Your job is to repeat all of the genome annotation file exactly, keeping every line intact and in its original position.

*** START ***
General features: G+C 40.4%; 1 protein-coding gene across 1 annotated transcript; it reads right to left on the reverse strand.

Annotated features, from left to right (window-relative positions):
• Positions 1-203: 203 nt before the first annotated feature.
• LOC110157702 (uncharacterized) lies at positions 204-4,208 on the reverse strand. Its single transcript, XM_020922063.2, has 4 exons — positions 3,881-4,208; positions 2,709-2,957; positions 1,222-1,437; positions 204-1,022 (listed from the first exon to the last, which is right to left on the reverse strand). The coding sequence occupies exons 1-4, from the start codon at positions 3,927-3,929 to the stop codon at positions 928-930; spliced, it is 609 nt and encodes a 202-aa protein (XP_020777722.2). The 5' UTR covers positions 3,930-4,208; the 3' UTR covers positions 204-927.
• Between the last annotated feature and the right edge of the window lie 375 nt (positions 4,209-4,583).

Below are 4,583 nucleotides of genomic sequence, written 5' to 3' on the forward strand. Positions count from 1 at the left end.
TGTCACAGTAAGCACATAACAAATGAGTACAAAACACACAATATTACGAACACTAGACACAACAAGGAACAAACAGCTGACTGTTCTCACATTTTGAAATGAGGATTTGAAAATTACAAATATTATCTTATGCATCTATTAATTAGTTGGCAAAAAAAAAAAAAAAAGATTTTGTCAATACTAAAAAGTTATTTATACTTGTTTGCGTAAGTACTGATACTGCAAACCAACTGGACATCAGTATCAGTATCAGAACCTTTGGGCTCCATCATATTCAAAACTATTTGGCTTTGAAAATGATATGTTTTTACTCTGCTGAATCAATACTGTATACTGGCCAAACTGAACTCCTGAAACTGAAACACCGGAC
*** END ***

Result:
General features: G+C 40.4%; 1 protein-coding gene across 1 annotated transcript; it reads right to left on the reverse strand.

Annotated features, from left to right (window-relative positions):
• Positions 1-203: 203 nt before the first annotated feature.
• LOC110157702 (uncharacterized) lies at positions 204-4,208 on the reverse strand. Its single transcript, XM_020922063.2, has 4 exons — positions 3,881-4,208; positions 2,709-2,957; positions 1,222-1,437; positions 204-1,022 (listed from the first exon to the last, which is right to left on the reverse strand). The coding sequence occupies exons 1-4, from the start codon at positions 3,927-3,929 to the stop codon at positions 928-930; spliced, it is 609 nt and encodes a 202-aa protein (XP_020777722.2). The 5' UTR covers positions 3,930-4,208; the 3' UTR covers positions 204-927.
• Between the last annotated feature and the right edge of the window lie 375 nt (positions 4,209-4,583).

Below are 4,583 nucleotides of genomic sequence, written 5' to 3' on the forward strand. Positions count from 1 at the left end.
TGTCACAGTAAGCACATAACAAATGAGTACAAAACACACAATATTACGAACACTAGACACAACAAGGAACAAACAGCTGACTGTTCTCACATTTTGAAATGAGGATTTGAAAATTACAAATATTATCTTATGCATCTATTAATTAGTTGGCAAAAAAAAAAAAAAAAGATTTTGTCAATACTAAAAAGTTATTTATACTTGTTTGCGTAAGTACTGATACTGCAAACCAACTGGACATCAGTATCAGTATCAGAACCTTTGGGCTCCATCATATTCAAAACTATTTGGCTTTGAAAATGATATGTTTTTACTCTGCTGAATCAATACTGTATACTGGCCAAACTGAACTCCTGAAACTGAAACACCGGAC